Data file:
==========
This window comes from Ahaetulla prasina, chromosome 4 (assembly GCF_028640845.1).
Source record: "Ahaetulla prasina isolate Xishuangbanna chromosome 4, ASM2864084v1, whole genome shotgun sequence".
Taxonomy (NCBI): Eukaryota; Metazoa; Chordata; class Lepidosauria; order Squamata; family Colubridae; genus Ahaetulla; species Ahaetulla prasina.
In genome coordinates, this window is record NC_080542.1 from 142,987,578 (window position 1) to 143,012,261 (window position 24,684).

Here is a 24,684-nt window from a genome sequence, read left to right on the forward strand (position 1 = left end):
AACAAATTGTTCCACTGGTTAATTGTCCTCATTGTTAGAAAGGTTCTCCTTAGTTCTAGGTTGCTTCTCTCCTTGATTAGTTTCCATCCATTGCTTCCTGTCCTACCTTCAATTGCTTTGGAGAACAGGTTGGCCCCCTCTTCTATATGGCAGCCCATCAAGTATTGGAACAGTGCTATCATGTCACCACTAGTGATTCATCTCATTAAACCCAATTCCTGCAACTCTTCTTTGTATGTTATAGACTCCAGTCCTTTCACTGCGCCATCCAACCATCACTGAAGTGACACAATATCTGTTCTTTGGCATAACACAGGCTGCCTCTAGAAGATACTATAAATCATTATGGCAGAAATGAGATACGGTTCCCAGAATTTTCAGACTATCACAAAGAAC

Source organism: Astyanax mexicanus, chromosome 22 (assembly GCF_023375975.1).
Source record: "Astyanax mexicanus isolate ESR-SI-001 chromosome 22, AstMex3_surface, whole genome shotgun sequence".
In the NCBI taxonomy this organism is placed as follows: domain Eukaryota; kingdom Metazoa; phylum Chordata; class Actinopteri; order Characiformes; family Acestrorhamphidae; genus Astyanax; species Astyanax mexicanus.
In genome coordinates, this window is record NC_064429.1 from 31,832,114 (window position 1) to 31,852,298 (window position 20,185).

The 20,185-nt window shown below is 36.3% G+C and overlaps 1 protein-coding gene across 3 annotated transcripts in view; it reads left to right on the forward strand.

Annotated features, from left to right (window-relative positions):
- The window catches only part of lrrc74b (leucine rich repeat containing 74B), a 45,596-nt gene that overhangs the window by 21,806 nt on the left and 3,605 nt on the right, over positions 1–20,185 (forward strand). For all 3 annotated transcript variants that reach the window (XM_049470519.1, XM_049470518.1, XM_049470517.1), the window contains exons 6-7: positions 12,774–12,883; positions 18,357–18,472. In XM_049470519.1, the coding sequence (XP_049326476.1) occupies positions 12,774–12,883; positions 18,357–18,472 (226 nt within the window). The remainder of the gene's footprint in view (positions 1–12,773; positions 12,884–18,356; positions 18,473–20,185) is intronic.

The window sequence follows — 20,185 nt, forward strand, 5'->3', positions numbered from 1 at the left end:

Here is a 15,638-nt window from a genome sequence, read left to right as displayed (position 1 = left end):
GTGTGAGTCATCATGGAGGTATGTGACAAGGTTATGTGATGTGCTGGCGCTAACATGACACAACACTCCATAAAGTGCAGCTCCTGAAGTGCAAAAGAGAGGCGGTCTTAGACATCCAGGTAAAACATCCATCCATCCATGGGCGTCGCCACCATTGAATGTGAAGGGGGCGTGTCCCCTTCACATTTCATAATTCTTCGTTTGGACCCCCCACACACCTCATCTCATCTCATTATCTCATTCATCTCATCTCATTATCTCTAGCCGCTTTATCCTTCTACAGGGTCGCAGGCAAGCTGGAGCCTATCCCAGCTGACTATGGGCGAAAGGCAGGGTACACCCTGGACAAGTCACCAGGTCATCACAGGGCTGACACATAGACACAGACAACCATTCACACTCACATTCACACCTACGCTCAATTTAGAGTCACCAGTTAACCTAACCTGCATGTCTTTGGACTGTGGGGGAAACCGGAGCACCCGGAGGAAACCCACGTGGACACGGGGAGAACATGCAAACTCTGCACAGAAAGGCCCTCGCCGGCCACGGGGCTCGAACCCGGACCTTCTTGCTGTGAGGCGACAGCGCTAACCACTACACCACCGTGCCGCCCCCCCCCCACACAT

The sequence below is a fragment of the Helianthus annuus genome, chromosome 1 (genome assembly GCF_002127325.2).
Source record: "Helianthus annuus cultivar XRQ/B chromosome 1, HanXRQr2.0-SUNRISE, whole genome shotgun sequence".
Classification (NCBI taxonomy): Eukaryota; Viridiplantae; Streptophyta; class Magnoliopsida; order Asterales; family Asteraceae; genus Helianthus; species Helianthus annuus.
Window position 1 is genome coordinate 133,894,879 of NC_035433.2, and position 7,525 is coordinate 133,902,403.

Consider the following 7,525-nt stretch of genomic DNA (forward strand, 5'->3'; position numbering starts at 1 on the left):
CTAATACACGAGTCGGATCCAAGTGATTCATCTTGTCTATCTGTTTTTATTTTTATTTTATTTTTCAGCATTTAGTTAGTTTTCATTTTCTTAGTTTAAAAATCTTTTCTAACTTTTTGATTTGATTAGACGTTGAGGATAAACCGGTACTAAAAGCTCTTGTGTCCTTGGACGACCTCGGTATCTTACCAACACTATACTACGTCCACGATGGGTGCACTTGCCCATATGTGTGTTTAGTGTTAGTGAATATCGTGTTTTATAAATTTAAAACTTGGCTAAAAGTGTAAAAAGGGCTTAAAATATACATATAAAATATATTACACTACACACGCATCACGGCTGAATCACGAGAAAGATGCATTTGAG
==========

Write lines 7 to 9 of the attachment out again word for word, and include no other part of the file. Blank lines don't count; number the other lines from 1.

Source organism: Astyanax mexicanus, chromosome 22 (assembly GCF_023375975.1).
Source record: "Astyanax mexicanus isolate ESR-SI-001 chromosome 22, AstMex3_surface, whole genome shotgun sequence".
In the NCBI taxonomy this organism is placed as follows: domain Eukaryota; kingdom Metazoa; phylum Chordata; class Actinopteri; order Characiformes; family Acestrorhamphidae; genus Astyanax; species Astyanax mexicanus.